Scientists at Argonne National Laboratory have recently demonstrated an automated process for identifying and exploring promising new materials by combining machine learning (ML) and high performance computing.
- Nature Communications
From high atop a mountain in the Chilean Andes, the Dark Energy Camera has snapped more than one million exposures of the southern sky. The images have captured around 2.5 billion astronomical objects, including galaxies and galaxy clusters, stars, comets, asteroids, dwarf planets and supernovae.
Scientists recently tested the ability of three techniques called entanglement witnesses to accurately identify pairs of entangled magnetic particles. Of the three, quantum Fisher information (QFI) performed best, routinely locating entanglement in complex materials. This work is the most thorough examination of QFI’s capabilities to date and is the first to apply QFI to massive solid materials.
- Physical Review B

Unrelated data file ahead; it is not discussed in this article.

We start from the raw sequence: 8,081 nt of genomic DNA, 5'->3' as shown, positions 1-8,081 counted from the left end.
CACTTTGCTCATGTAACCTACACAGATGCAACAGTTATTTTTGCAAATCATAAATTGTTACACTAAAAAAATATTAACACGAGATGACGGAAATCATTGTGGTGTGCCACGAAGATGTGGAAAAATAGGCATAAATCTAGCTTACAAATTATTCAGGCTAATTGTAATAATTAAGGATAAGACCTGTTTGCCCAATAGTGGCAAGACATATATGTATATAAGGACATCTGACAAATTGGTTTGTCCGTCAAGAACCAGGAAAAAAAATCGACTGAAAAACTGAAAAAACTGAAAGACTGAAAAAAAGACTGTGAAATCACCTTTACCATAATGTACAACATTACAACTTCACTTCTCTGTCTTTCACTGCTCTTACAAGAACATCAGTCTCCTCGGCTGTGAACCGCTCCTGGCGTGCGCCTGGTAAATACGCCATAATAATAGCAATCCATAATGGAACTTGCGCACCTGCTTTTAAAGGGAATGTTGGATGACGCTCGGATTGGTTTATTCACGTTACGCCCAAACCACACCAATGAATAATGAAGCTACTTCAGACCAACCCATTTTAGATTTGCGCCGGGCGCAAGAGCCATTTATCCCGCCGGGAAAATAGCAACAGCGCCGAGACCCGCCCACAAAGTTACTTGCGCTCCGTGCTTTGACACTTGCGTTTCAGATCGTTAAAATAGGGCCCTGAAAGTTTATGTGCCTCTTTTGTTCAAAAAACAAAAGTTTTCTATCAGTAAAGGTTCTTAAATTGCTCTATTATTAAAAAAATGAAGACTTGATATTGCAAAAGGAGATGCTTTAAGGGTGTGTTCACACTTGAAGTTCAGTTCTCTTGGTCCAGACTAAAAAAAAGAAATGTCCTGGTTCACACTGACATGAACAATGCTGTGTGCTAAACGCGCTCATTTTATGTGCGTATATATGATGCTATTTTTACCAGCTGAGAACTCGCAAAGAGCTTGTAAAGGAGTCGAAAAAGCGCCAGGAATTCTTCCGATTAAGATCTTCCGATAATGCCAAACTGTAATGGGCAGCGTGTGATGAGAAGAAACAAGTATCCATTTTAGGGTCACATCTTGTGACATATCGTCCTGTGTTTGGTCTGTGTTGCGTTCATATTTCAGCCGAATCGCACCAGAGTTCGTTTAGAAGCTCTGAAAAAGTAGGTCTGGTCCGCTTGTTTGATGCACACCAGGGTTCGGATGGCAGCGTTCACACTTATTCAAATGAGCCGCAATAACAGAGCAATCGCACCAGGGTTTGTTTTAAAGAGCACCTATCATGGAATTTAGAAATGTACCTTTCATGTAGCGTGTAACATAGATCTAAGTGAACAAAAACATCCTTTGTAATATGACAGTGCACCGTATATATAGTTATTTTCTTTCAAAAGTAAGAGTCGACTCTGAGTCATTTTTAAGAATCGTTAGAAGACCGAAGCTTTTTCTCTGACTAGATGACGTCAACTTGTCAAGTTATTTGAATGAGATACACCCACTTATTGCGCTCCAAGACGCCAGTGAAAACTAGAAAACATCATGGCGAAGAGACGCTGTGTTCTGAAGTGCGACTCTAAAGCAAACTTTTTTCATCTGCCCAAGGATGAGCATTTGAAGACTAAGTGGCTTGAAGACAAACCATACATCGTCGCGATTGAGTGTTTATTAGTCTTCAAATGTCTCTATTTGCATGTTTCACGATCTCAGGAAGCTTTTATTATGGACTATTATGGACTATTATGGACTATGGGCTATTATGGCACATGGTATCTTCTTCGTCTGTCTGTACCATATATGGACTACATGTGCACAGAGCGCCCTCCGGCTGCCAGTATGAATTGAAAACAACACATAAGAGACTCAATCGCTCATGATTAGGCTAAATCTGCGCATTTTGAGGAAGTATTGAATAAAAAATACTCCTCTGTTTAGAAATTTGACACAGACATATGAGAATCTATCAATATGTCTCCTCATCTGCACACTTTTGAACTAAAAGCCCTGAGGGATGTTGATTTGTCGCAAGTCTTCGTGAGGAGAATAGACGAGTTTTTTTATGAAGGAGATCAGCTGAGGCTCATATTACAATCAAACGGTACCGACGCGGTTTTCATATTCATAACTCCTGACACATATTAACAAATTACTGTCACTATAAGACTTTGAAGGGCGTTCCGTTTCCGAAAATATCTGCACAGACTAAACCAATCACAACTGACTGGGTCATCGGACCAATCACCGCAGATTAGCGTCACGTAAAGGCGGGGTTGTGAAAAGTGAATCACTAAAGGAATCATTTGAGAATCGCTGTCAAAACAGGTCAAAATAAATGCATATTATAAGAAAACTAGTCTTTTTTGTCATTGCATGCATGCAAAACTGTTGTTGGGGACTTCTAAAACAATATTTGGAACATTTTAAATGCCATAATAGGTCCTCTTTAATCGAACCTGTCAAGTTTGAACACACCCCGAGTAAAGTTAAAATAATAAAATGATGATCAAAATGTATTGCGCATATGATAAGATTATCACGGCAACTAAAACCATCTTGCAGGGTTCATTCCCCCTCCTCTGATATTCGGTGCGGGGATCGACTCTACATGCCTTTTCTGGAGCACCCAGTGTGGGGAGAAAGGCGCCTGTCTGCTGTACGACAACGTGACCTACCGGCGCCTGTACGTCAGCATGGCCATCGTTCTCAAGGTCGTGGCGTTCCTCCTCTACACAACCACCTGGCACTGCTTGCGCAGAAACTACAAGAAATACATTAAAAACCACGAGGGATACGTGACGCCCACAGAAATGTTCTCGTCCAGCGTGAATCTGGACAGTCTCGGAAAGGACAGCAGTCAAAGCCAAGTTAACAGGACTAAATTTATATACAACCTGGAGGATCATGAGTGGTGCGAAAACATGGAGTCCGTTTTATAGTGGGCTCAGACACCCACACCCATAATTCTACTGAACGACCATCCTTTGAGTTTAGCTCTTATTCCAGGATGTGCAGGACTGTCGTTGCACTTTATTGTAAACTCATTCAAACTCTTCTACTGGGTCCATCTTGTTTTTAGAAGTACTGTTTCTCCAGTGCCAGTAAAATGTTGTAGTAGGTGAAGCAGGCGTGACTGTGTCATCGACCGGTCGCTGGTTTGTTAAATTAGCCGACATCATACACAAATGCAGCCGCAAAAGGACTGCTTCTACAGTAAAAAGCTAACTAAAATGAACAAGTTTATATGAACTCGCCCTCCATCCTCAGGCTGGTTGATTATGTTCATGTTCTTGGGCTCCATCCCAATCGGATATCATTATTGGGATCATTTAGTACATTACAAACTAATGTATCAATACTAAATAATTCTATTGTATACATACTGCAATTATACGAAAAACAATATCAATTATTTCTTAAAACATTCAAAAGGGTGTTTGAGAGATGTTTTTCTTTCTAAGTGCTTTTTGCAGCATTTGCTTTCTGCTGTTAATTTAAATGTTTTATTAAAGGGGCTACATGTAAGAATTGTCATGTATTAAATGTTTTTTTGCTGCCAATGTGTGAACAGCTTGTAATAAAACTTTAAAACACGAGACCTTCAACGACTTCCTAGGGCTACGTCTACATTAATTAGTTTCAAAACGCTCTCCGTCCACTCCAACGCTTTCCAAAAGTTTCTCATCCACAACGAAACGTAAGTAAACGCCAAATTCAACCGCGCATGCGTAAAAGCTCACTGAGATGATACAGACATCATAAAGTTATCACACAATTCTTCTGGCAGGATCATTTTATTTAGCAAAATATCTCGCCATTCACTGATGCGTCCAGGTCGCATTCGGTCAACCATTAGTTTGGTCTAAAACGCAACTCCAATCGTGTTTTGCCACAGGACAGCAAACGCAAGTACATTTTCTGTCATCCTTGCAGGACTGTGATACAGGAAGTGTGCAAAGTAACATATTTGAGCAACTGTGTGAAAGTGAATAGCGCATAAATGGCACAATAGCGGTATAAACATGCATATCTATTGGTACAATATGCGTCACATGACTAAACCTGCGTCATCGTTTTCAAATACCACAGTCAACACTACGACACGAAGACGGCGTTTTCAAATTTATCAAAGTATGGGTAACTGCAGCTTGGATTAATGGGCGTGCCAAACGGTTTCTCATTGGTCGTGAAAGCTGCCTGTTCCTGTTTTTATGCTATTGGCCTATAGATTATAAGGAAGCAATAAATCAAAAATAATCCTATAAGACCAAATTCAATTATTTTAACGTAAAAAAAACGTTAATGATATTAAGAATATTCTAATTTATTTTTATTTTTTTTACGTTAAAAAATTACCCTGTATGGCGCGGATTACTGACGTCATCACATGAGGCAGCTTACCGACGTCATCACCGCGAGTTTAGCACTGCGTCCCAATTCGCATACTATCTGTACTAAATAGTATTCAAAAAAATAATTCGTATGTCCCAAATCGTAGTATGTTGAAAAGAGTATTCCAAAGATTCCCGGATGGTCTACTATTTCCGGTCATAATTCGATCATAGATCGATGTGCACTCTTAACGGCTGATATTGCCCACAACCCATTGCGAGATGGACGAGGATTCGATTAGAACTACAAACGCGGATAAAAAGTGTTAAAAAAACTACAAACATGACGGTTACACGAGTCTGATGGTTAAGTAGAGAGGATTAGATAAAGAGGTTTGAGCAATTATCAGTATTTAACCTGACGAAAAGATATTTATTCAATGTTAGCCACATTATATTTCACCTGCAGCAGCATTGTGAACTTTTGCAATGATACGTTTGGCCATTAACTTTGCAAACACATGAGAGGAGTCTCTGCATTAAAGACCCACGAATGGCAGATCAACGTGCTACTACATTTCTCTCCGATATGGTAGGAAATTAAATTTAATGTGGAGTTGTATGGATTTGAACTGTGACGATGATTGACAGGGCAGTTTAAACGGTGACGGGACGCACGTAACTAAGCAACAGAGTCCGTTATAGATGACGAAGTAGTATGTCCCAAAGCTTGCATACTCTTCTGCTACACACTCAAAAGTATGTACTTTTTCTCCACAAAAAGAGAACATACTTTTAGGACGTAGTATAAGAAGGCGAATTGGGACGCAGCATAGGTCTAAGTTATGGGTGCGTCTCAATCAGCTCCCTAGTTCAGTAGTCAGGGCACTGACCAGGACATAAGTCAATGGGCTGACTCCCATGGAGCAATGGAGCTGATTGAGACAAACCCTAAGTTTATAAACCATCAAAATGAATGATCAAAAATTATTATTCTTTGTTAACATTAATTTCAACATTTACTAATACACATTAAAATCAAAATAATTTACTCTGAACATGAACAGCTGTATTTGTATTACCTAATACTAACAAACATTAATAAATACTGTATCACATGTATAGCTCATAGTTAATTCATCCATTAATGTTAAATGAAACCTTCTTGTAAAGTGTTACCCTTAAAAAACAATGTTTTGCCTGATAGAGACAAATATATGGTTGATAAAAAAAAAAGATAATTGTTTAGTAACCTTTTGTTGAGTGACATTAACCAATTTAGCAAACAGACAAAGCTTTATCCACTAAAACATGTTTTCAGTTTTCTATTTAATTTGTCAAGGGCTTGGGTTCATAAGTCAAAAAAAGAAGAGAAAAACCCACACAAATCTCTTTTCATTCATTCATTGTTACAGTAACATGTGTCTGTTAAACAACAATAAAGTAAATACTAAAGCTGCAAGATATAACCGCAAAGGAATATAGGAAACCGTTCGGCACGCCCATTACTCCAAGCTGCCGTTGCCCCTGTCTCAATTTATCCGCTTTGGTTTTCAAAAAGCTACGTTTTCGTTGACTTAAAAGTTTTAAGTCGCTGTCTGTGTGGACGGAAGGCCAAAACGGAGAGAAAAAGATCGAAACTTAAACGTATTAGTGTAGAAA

The quarks and gluons in a proton and their interaction determine the proton’s structure. This structure deforms when exposed to external electric and magnetic (EM) fields, a phenomenon known as polarizability. Scientists use Effective Field Theories (EFTs) to link the description of neutron structure and polarizability to theories of the strong neutron force. In this research, scientists validated EFTs using proton Compton scattering.
- Physical Review Letters
Physicists have observed a narrow proton-decaying resonance in beryllium-11. This result supports evidence that the beta-delayed proton decay of beryllium-11 is a sequential two-step process where a near-threshold resonance in beryllium-11 is populated first in a beta decay with a subsequent proton emission.
- Physical Review Letters
Subsurface permeability is a key parameter of subsurface flow and transport processes in watersheds, but it is difficult and expensive to measure directly at the scale and resolution required by watershed models. This study used deep learning to accurately estimate the subsurface permeability of a watershed using widely available stream discharge data.
- Frontiers in Earth Science
Nuclear physicists have experimentally confirmed the existence of the tetraneutron, a meta-stable nuclear system that can decay into four free neutrons. Researchers have predicted the tetraneutron’s existence since 2016. The new results, which agree with predictions from supercomputer simulations, will help scientists understand atomic nuclei, neutron stars, and other neutron-rich systems.